With regard to Firefox, while many blog posts have made note of the fact that Chrome is based on Webkit, Google has also acknowledged that it uses much code from Firefox. When I installed Chrome, I had Firefox open, and was informed that Chrome would not be able to import my bookmarks and settings from Firefox until I closed it. I received no prompt about importing my Internet Explorer settings, and I have IE on the same system, so Chrome doesn't appear to be Microsoft-friendly, which is not a surprise. You can, however, tell Chrome to import either Firefox or IE bookmarks and settings, through the drop-down seen here at left, which pulls down from the wrench on the upper right of Chrome.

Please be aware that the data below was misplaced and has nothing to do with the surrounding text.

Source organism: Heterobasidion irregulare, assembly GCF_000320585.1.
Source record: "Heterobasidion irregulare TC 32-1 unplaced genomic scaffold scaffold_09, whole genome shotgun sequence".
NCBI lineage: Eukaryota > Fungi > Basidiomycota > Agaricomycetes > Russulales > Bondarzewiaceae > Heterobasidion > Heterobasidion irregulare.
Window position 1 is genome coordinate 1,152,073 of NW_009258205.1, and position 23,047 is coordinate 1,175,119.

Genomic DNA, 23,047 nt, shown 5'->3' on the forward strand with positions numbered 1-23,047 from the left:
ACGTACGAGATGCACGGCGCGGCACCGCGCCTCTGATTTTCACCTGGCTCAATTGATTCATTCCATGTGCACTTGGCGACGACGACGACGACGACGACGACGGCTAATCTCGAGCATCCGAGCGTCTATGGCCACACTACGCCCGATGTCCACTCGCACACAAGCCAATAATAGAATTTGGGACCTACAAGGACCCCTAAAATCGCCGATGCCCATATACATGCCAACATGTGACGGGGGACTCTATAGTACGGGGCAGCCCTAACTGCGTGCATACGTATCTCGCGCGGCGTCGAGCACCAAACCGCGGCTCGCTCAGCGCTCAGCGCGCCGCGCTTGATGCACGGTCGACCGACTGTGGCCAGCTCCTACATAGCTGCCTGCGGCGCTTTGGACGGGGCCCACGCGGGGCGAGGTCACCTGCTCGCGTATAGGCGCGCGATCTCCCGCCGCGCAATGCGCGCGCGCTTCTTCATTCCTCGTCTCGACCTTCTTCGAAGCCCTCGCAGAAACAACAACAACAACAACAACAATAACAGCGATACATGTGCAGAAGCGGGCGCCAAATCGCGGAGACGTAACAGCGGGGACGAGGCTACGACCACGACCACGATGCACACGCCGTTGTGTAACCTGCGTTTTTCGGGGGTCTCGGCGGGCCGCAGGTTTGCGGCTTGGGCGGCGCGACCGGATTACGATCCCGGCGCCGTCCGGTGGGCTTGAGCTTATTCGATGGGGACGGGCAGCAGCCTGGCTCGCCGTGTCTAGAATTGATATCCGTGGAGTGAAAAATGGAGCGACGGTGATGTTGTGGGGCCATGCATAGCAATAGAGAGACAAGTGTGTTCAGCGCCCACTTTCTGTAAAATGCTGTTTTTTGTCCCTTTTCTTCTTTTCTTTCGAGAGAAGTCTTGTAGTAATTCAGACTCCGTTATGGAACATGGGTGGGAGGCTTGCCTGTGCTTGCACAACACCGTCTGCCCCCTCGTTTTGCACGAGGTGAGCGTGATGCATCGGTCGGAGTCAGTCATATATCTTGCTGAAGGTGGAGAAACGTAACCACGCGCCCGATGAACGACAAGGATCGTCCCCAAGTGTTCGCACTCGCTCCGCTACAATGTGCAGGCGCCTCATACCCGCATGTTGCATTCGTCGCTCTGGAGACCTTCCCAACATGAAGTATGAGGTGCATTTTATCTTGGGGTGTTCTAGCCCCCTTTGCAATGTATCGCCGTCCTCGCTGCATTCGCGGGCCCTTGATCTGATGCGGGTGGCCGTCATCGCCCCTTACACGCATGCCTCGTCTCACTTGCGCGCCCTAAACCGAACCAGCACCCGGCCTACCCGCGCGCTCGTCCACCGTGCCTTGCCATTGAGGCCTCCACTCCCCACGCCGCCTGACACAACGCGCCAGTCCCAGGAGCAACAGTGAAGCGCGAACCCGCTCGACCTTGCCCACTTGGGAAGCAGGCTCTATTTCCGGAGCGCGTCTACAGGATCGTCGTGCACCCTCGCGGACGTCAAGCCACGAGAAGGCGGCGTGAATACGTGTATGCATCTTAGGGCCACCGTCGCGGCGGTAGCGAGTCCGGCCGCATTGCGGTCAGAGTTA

Like the new version of Internet Explorer from Microsoft, Chrome offers an Incognito mode. This allows you to surf without having your history of visited web sites collected in your History list. Chrome also warns you as you surf if you try to go to pages that may contain malware or phishing exploits. And, Chrome has a simplified download manager, so that when you do a download, there is no separate window where you see download activity (as there is, sometimes annoyingly, in Firefox). In Chrome, your download is at the bottom of your browser window, and you can drag downloaded apps right to your desktop.

Google offers videos on this page showing how the "one universal box" concept works in Chrome, and other features, but I kept getting a "this video is no longer available" message when trying to view some of them. (Update: later in the day the videos were working.) There is also a video from the development team, explaining Chrome's goals.